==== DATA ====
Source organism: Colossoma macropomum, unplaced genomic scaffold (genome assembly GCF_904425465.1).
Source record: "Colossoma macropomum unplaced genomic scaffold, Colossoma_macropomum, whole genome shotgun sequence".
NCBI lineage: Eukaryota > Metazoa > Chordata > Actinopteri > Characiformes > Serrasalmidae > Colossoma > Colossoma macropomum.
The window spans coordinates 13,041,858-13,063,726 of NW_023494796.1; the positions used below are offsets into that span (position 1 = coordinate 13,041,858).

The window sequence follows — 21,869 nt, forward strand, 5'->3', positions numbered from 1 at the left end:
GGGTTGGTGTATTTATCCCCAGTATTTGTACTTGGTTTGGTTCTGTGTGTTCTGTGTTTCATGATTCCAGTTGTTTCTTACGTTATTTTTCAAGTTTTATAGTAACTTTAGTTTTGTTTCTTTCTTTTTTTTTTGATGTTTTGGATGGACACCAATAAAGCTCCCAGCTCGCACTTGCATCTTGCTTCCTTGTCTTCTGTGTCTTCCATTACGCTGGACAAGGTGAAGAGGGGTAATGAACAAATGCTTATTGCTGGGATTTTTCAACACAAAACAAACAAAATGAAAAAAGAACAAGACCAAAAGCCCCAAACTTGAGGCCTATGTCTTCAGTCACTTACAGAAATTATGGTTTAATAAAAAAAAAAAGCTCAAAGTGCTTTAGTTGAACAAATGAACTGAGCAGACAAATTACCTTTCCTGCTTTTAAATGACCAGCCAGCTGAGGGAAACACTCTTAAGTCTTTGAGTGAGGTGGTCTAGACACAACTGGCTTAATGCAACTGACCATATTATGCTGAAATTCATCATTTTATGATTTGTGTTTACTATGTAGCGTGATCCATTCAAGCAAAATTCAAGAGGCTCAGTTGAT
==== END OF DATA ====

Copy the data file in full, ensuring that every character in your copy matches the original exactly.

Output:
Source organism: Colossoma macropomum, unplaced genomic scaffold (genome assembly GCF_904425465.1).
Source record: "Colossoma macropomum unplaced genomic scaffold, Colossoma_macropomum, whole genome shotgun sequence".
NCBI lineage: Eukaryota > Metazoa > Chordata > Actinopteri > Characiformes > Serrasalmidae > Colossoma > Colossoma macropomum.
The window spans coordinates 13,041,858-13,063,726 of NW_023494796.1; the positions used below are offsets into that span (position 1 = coordinate 13,041,858).

The window sequence follows — 21,869 nt, forward strand, 5'->3', positions numbered from 1 at the left end:
GGGTTGGTGTATTTATCCCCAGTATTTGTACTTGGTTTGGTTCTGTGTGTTCTGTGTTTCATGATTCCAGTTGTTTCTTACGTTATTTTTCAAGTTTTATAGTAACTTTAGTTTTGTTTCTTTCTTTTTTTTTTGATGTTTTGGATGGACACCAATAAAGCTCCCAGCTCGCACTTGCATCTTGCTTCCTTGTCTTCTGTGTCTTCCATTACGCTGGACAAGGTGAAGAGGGGTAATGAACAAATGCTTATTGCTGGGATTTTTCAACACAAAACAAACAAAATGAAAAAAGAACAAGACCAAAAGCCCCAAACTTGAGGCCTATGTCTTCAGTCACTTACAGAAATTATGGTTTAATAAAAAAAAAAAGCTCAAAGTGCTTTAGTTGAACAAATGAACTGAGCAGACAAATTACCTTTCCTGCTTTTAAATGACCAGCCAGCTGAGGGAAACACTCTTAAGTCTTTGAGTGAGGTGGTCTAGACACAACTGGCTTAATGCAACTGACCATATTATGCTGAAATTCATCATTTTATGATTTGTGTTTACTATGTAGCGTGATCCATTCAAGCAAAATTCAAGAGGCTCAGTTGAT